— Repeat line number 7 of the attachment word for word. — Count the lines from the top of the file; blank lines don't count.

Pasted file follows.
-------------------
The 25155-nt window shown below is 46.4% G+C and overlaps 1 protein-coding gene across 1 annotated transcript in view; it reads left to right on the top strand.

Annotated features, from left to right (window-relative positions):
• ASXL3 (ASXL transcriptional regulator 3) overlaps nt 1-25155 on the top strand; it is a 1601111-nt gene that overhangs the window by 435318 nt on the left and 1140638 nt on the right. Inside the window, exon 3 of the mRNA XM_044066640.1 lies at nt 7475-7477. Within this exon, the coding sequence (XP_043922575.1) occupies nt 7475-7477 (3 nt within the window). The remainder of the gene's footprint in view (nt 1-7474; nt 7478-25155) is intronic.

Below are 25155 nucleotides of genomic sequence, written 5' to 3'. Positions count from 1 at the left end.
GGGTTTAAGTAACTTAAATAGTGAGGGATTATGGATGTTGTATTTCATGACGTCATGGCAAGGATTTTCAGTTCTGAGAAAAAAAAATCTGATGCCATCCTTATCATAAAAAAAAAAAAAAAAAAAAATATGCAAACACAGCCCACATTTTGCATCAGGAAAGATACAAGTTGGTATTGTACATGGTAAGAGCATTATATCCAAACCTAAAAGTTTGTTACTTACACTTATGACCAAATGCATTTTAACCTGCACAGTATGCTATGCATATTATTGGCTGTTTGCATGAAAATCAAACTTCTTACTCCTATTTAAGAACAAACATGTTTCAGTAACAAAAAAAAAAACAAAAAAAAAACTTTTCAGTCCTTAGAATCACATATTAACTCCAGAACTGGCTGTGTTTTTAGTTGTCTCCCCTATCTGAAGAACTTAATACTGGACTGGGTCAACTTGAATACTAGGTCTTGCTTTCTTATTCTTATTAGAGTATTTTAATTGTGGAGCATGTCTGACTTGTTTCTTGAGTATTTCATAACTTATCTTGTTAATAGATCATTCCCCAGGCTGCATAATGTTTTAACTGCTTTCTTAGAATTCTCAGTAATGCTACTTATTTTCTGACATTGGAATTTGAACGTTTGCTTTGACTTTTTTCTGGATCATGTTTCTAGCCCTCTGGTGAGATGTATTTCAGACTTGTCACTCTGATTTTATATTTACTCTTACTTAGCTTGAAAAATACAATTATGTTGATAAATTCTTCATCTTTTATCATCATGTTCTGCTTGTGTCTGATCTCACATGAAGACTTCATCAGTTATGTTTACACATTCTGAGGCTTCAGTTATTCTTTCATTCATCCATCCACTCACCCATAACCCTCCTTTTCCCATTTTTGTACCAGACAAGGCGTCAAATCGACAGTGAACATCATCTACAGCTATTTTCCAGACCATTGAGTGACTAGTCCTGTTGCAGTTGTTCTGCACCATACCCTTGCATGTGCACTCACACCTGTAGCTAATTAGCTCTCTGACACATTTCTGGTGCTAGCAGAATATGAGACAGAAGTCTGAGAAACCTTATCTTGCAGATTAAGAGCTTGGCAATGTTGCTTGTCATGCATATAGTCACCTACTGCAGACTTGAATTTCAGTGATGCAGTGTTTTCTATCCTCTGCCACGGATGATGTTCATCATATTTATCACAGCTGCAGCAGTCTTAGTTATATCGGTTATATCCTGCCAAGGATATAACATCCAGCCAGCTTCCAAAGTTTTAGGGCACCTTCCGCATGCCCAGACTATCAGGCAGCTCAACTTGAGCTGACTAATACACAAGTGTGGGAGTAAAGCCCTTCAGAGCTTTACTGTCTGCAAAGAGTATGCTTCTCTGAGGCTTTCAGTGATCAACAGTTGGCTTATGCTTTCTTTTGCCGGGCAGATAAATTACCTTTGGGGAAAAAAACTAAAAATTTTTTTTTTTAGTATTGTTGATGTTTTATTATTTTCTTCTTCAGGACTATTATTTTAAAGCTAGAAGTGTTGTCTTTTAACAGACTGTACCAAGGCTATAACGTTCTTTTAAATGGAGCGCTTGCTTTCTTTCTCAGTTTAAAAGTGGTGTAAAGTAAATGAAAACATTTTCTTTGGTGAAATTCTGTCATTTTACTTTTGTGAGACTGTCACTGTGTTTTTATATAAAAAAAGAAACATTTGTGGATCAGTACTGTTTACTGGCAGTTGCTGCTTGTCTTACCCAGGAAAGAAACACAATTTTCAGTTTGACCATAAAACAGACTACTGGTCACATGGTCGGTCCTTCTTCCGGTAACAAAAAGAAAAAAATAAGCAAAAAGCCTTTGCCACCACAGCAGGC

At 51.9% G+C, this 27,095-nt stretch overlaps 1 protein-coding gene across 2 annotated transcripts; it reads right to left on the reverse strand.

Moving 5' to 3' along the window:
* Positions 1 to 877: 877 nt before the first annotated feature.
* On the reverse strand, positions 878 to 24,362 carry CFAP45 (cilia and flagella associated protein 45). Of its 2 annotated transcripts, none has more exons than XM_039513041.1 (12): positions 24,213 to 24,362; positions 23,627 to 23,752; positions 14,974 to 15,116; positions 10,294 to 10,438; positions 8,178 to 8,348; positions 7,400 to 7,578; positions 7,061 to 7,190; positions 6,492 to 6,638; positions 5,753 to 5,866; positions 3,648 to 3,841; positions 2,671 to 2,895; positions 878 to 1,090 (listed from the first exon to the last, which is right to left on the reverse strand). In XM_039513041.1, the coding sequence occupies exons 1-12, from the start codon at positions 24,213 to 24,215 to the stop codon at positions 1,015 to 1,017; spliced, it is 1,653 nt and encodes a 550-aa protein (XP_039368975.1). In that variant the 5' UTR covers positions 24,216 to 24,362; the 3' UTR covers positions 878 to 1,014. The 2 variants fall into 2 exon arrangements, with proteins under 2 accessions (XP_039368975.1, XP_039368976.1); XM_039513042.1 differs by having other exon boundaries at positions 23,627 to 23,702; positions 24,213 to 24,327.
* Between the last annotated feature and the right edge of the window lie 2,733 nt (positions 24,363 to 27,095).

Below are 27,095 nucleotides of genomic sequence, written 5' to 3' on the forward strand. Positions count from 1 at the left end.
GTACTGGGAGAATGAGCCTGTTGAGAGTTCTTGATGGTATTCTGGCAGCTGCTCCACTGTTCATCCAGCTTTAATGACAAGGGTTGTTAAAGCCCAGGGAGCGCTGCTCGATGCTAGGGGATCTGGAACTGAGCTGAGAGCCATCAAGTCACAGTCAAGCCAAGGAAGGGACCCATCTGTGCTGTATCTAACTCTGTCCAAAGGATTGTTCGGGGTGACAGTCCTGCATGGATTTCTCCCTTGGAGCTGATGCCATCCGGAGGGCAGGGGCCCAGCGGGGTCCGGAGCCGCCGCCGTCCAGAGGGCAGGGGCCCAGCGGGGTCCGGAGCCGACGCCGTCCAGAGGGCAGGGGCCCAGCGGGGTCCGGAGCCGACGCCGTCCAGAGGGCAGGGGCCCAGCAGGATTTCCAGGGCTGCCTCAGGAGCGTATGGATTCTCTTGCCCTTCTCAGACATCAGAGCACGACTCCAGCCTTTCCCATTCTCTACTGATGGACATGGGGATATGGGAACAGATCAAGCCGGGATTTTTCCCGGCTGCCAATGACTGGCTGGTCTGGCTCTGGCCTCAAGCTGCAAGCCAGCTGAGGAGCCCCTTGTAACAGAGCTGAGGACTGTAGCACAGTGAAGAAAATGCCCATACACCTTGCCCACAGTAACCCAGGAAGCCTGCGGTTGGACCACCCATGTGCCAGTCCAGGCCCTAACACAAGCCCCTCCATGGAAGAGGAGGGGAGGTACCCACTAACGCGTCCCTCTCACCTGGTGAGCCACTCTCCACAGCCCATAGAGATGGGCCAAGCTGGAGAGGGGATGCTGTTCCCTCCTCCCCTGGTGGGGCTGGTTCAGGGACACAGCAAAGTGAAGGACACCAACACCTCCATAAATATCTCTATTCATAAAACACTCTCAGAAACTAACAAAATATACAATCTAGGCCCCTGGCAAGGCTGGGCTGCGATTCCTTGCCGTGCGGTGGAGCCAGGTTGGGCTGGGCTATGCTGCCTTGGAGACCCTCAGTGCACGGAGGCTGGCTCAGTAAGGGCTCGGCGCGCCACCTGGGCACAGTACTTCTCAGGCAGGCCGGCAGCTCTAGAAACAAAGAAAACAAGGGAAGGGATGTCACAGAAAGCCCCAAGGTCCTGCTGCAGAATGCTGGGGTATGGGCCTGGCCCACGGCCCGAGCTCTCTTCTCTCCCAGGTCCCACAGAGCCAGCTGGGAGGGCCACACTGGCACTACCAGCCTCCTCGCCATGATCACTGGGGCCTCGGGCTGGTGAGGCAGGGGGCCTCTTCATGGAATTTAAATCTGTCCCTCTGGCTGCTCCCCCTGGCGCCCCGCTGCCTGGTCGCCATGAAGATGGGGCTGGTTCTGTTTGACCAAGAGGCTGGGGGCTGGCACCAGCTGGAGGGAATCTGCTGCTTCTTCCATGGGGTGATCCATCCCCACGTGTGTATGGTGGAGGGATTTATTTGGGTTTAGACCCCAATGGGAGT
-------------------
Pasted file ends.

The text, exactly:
Moving 5' to 3' along the window: